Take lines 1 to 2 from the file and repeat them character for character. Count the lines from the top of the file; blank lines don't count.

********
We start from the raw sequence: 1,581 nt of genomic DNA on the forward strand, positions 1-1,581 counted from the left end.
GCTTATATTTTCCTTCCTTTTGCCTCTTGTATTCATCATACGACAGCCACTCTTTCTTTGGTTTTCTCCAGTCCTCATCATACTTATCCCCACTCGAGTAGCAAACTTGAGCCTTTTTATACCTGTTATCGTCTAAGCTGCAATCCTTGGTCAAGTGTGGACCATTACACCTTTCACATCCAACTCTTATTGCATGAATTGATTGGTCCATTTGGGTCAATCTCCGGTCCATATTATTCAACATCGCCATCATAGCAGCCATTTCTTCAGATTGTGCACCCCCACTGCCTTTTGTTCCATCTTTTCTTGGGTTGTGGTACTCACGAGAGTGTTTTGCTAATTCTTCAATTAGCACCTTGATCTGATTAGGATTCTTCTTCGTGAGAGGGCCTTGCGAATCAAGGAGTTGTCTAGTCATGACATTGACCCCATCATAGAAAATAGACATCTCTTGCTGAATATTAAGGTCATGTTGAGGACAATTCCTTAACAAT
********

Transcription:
We start from the raw sequence: 1,581 nt of genomic DNA on the forward strand, positions 1-1,581 counted from the left end.
GCTTATATTTTCCTTCCTTTTGCCTCTTGTATTCATCATACGACAGCCACTCTTTCTTTGGTTTTCTCCAGTCCTCATCATACTTATCCCCACTCGAGTAGCAAACTTGAGCCTTTTTATACCTGTTATCGTCTAAGCTGCAATCCTTGGTCAAGTGTGGACCATTACACCTTTCACATCCAACTCTTATTGCATGAATTGATTGGTCCATTTGGGTCAATCTCCGGTCCATATTATTCAACATCGCCATCATAGCAGCCATTTCTTCAGATTGTGCACCCCCACTGCCTTTTGTTCCATCTTTTCTTGGGTTGTGGTACTCACGAGAGTGTTTTGCTAATTCTTCAATTAGCACCTTGATCTGATTAGGATTCTTCTTCGTGAGAGGGCCTTGCGAATCAAGGAGTTGTCTAGTCATGACATTGACCCCATCATAGAAAATAGACATCTCTTGCTGAATATTAAGGTCATGTTGAGGACAATTCCTTAACAAT